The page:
It is one of the most feared fiscal laws in the offing but it will be implemented in the 2019-20 fiscal bound as it is to a tranche of grant from the World Bank. The new VAT (Value Added Tax) law threatens to spark off a new round of inflation as goods and services will certainly become more expensive. The National Board of Revenue (NBR) has held several rounds of discussions with businesses before putting the law up to parliament and it took Prime Ministerial intervention for the Act to be postponed for two fiscal. But recently the Federation of Bangladesh Chamber of Commerce and Industry (FBCCI) has called for an impact assessment to be held before implementation of uniform 15 per cent VAT by abolishing package VAT. This assessment will provide insight into the impact on the end consumer, thereby providing a clearer picture of what it does to business dynamics.
The current law in itself leaves too many lacunae - ranging from item-specific accounting to proper receipts - to be termed robust. The 'package' VAT on goods and services was almost like an afterthought. Even worse is the growing tendency to impose tax on tax through a complicated set of rules. Till today, VAT paid on tobacco products and other products are masked under the current Maximum Retail Price (MRP) phenomenon and there's no redress for consumers to be never allowed to buy such products at MRP.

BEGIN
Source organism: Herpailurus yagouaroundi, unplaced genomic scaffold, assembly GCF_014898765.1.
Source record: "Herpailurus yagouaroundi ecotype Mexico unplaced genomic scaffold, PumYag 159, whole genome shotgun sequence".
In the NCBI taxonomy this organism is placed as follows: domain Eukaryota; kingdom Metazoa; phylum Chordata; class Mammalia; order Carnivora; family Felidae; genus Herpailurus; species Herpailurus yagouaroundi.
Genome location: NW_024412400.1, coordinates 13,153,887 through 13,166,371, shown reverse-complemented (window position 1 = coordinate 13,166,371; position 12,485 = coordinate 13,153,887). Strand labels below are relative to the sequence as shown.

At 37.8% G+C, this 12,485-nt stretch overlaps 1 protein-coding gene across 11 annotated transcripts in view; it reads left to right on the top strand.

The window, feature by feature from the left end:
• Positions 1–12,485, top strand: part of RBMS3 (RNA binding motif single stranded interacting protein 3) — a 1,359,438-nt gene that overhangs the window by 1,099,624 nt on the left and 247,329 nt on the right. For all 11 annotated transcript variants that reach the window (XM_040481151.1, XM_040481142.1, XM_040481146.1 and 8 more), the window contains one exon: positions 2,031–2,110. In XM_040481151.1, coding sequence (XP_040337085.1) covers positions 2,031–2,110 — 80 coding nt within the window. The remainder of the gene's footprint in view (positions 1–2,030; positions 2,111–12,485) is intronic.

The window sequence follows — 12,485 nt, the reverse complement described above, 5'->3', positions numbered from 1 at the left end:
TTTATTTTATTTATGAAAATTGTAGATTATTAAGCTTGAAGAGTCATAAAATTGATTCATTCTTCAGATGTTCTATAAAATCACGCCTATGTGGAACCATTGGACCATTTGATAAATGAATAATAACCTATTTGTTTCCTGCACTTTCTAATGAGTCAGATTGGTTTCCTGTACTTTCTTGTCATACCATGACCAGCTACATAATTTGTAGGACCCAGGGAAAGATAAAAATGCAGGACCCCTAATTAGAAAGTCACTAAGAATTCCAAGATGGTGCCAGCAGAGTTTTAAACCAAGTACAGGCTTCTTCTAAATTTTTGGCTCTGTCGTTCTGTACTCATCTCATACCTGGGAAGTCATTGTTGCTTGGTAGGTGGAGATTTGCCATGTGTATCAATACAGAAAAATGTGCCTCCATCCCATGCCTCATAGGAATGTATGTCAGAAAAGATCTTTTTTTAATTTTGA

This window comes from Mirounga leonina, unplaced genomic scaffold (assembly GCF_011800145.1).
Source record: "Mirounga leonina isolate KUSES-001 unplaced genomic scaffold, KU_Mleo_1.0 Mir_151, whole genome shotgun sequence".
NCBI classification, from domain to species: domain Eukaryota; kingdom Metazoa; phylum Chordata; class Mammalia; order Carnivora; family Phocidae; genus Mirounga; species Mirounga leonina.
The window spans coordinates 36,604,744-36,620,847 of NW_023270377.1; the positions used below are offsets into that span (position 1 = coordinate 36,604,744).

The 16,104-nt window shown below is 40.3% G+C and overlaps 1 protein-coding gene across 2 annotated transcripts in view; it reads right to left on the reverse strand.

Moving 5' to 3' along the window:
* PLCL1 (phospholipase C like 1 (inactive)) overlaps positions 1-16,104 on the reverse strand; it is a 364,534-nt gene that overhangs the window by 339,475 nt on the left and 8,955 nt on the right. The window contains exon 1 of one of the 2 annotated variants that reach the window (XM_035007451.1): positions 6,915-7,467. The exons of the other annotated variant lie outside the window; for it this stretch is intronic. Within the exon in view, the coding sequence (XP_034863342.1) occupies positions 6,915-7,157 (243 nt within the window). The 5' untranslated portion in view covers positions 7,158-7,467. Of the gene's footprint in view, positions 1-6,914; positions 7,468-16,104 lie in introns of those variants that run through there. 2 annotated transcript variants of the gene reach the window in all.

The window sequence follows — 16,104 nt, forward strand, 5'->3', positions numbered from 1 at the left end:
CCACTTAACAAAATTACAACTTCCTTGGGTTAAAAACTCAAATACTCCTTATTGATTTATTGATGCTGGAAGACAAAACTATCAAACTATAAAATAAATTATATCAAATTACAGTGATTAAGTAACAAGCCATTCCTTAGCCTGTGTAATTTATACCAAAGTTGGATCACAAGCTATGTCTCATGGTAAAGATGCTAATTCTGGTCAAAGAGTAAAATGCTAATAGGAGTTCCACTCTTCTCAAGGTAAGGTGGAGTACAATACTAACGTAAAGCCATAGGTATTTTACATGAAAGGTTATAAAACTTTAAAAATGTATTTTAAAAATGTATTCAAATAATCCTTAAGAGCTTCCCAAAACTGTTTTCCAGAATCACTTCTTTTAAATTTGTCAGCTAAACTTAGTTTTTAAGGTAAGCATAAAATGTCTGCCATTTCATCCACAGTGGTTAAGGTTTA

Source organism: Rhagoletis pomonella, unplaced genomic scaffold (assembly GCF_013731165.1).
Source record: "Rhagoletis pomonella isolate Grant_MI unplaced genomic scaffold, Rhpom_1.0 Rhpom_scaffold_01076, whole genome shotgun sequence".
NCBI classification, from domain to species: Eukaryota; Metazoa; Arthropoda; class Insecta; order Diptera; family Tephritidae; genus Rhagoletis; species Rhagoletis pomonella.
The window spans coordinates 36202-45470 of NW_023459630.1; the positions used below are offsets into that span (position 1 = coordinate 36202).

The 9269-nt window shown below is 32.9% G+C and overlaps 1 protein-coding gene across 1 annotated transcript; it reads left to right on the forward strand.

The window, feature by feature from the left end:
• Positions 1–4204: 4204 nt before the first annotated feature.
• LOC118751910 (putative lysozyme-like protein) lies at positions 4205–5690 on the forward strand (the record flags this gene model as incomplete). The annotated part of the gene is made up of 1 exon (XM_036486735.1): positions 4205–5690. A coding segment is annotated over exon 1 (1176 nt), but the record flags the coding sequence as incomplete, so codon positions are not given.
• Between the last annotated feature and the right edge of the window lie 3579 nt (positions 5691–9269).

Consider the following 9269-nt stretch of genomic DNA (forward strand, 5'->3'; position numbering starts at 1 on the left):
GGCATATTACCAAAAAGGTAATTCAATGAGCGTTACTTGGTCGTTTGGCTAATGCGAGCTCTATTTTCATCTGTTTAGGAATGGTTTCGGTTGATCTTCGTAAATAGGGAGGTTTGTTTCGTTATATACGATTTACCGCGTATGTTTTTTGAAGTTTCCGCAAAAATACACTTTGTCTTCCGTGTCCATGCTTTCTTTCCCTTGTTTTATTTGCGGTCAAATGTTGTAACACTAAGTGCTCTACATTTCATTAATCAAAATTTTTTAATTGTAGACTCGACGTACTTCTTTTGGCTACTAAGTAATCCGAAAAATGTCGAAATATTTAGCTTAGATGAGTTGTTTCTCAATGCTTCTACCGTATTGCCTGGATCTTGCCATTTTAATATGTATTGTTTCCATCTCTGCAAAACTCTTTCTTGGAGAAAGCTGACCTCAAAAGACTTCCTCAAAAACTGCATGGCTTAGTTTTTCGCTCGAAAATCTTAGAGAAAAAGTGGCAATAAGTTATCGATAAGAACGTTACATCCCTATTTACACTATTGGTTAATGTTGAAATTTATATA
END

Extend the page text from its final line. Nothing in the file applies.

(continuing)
Value Added Tax on government fees is even worse in terms of fairness and is eased in so as to be made unavoidable. Tax on motor vehicle fitness is one such glaring example that begs the question as to how unregistered or fitness-less vehicles can ply the roads.
The biggest impact of VAT will be on small businesses such as bakeries and confectioners that help run the wheels of economy and yet are unstructured for the majority. Such unstructured business will not just need a way forward in calculating VAT but also their drawback on inputs most of which are non-VATable kitchen produce such as loose eggs, sugar and the like. Packaged goods already have VAT administered so it is mind-boggling as to how further VAT is charged on such goods purchased from supershops. If anything, it causes two prices for the same product.
For their part, the NBR is reported to be carrying out impact analysis based on discussions with the trade including differential rates of VAT. It may be mentioned that such rates are prevalent in other developed countries ranging from cold food versus heated food and energy used at home versus in commercial establishments. Unless truly justified, differential rates at odds with the World Bank may give rise to complications.
Impact assessment is required at the different stages of VAT imposition including import, distribution, wholesale and retailing. The latter becomes crucial given the unstructured retail universe where electronic records and books are unavailable. There are many who feel the law as it is will cause disorder and disruption to businesses and unnecessary rise in the cost to the end consumer.
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